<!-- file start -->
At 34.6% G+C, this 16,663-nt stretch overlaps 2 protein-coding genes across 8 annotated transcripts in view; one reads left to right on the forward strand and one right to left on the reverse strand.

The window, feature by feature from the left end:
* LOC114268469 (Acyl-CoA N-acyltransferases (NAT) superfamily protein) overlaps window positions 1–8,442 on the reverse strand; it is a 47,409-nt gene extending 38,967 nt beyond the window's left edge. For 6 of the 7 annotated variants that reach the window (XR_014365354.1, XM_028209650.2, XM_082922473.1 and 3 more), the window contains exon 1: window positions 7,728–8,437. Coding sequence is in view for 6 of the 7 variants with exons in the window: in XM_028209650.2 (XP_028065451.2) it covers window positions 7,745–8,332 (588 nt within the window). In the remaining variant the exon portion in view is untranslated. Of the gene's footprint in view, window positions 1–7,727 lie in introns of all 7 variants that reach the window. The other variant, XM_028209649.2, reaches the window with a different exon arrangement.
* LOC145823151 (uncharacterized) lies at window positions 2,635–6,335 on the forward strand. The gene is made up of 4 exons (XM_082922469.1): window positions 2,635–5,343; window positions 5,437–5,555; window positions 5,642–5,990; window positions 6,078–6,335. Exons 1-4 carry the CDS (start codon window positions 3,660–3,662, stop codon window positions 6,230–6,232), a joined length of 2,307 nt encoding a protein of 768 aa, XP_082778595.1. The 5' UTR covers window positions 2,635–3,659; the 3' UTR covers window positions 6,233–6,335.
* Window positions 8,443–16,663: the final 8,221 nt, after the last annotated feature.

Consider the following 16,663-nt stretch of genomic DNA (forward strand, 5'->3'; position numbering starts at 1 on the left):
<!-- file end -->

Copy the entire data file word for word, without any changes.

At 34.6% G+C, this 16,663-nt stretch overlaps 2 protein-coding genes across 8 annotated transcripts in view; one reads left to right on the forward strand and one right to left on the reverse strand.

The window, feature by feature from the left end:
* LOC114268469 (Acyl-CoA N-acyltransferases (NAT) superfamily protein) overlaps window positions 1–8,442 on the reverse strand; it is a 47,409-nt gene extending 38,967 nt beyond the window's left edge. For 6 of the 7 annotated variants that reach the window (XR_014365354.1, XM_028209650.2, XM_082922473.1 and 3 more), the window contains exon 1: window positions 7,728–8,437. Coding sequence is in view for 6 of the 7 variants with exons in the window: in XM_028209650.2 (XP_028065451.2) it covers window positions 7,745–8,332 (588 nt within the window). In the remaining variant the exon portion in view is untranslated. Of the gene's footprint in view, window positions 1–7,727 lie in introns of all 7 variants that reach the window. The other variant, XM_028209649.2, reaches the window with a different exon arrangement.
* LOC145823151 (uncharacterized) lies at window positions 2,635–6,335 on the forward strand. The gene is made up of 4 exons (XM_082922469.1): window positions 2,635–5,343; window positions 5,437–5,555; window positions 5,642–5,990; window positions 6,078–6,335. Exons 1-4 carry the CDS (start codon window positions 3,660–3,662, stop codon window positions 6,230–6,232), a joined length of 2,307 nt encoding a protein of 768 aa, XP_082778595.1. The 5' UTR covers window positions 2,635–3,659; the 3' UTR covers window positions 6,233–6,335.
* Window positions 8,443–16,663: the final 8,221 nt, after the last annotated feature.

Consider the following 16,663-nt stretch of genomic DNA (forward strand, 5'->3'; position numbering starts at 1 on the left):